I travel a lot for work. Travel, despite the implications of movement, actually involves a lot of waiting around, either in lines or in airline lounges. Waiting around with a bunch of business travellers often leads to some interesting conversations. I spend a lot of time talking about software requirements with my fellow travellers, and there’s an interesting distinction between the way that people think about requirements.
Software companies are actually pretty good at requirements. When I talk to managers of companies who sell software as part of their business, they’re generally very in tune to the necessity of having good requirements. They’re in tune to this, because if software is your living, you become good at it or you go out of business.
But lots of companies create software in support of their business, not as the core of their business. This is an interesting and fertile ground for a guy who’s trying to sell requirements consulting. The people who work for this type of company have taught me a lot about selling requirements.
These companies face a few obstacles:
1. They often (but not always) don’t get top software engineers, because top software engineers tend to like to work for top end software engineering firms. This creates a potential talent shortage in the people who are doing the development work.
2. Management in non-software companies tend to view software divisions as cost centers, not profit centers. This means that management is generally looking to try to reduce costs in these areas.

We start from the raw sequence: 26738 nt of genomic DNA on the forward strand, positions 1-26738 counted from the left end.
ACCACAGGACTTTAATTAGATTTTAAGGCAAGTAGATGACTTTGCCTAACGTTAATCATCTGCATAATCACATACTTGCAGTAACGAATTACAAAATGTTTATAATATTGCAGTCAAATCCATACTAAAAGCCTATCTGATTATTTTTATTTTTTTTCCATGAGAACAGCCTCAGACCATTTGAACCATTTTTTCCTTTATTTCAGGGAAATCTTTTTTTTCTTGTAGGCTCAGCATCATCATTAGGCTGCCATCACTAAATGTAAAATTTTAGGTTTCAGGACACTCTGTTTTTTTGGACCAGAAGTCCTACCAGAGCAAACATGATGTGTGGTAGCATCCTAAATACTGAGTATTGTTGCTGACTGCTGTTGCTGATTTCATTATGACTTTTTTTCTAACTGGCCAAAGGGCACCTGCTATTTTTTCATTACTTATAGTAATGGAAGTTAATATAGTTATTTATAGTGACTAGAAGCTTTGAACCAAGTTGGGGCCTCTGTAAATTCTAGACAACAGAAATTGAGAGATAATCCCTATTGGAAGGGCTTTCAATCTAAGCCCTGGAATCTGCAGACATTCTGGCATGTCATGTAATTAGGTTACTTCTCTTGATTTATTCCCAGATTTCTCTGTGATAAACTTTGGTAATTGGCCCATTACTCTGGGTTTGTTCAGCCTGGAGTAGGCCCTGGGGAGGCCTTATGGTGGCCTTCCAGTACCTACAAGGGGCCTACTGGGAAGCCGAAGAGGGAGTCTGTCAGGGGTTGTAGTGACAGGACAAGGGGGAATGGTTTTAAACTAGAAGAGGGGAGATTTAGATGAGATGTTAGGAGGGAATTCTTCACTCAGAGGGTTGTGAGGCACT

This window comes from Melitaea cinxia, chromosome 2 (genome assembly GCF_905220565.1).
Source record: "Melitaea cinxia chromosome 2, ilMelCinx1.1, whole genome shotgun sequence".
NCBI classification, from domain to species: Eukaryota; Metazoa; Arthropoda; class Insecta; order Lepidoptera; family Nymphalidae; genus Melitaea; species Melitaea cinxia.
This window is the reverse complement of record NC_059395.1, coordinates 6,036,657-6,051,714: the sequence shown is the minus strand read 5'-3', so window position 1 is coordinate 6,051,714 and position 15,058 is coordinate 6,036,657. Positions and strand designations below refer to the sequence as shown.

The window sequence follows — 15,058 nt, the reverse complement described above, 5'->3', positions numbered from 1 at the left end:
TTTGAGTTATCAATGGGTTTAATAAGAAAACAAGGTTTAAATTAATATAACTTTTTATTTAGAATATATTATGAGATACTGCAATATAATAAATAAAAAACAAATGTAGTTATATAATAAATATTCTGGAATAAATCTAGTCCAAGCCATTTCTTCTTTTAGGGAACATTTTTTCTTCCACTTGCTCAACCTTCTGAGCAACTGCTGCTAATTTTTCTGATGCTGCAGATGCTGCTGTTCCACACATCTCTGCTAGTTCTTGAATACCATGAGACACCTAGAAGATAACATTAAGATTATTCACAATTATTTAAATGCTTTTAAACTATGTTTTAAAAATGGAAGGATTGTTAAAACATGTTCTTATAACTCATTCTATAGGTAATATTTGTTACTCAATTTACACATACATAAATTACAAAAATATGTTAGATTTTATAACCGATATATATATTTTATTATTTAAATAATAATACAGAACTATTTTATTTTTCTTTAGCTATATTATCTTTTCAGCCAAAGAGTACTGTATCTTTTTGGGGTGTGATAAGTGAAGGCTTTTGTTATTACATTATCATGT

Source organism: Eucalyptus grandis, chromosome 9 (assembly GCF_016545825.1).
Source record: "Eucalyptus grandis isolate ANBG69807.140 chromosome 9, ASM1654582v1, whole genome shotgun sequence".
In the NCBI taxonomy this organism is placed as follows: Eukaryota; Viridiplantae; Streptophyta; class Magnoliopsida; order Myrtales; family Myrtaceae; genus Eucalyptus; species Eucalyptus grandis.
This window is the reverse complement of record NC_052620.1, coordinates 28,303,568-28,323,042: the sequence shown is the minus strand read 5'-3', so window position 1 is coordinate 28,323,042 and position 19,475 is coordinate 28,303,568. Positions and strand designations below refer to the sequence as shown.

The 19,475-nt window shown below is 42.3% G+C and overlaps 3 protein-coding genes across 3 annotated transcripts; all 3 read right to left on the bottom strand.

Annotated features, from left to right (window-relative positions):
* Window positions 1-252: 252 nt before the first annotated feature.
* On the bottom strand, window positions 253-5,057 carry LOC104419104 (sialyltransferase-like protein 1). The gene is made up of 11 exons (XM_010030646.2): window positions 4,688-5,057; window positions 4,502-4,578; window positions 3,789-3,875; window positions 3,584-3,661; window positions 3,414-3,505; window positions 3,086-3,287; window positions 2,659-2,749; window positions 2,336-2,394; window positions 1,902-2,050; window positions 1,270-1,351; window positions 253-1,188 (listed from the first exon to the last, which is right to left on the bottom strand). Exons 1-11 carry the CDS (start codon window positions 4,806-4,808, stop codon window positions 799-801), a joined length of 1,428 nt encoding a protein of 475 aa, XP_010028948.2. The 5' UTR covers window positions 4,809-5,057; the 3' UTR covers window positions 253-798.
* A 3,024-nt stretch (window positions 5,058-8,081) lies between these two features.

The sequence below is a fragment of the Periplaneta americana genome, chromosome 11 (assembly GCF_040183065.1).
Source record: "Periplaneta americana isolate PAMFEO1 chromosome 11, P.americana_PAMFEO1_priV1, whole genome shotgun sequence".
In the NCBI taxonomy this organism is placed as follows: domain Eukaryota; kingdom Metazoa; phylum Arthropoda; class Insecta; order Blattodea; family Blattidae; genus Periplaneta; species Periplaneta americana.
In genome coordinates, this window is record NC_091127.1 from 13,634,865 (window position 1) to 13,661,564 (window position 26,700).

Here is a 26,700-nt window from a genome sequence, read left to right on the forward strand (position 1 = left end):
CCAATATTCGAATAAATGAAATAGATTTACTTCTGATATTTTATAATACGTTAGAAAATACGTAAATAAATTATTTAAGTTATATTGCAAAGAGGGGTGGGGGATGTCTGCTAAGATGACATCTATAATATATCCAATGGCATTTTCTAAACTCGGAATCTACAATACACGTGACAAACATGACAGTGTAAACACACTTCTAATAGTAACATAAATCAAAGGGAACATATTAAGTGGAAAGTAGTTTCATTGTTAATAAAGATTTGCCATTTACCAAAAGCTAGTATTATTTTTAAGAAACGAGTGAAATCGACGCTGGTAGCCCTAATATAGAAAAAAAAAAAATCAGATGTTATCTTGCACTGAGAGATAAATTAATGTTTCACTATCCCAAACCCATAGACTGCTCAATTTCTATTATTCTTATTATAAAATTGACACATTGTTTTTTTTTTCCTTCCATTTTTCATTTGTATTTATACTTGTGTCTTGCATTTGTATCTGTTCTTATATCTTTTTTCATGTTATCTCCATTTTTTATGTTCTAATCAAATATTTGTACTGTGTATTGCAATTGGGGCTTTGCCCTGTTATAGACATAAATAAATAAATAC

3. Management in non-software companies don’t typically understand the software development lifecycle. This means they are less willing to spend money on “weird stuff” like requirements.
4. Since software isn’t the core business, the core business is typically not crippled by late or poorly functioning software. A grocery store chain is still going to be able to sell bread even when an IT accounting project is delivered 4 months late and over budget.
5. There’s often no “culture of requirements” in these companies. They solve problems by throwing smart people at problems and hoping they get solved.
This second class of companies are generally the ones who most need the help of professional requirements engineers, because they are also the ones for which management most believes they can get by without spending money on requirements. For those trying to sell requirements services, the sales emphasis becomes working to sell ROI analyses that measure the impact of building the right software, with requirements analysis being sold as a follow-on service.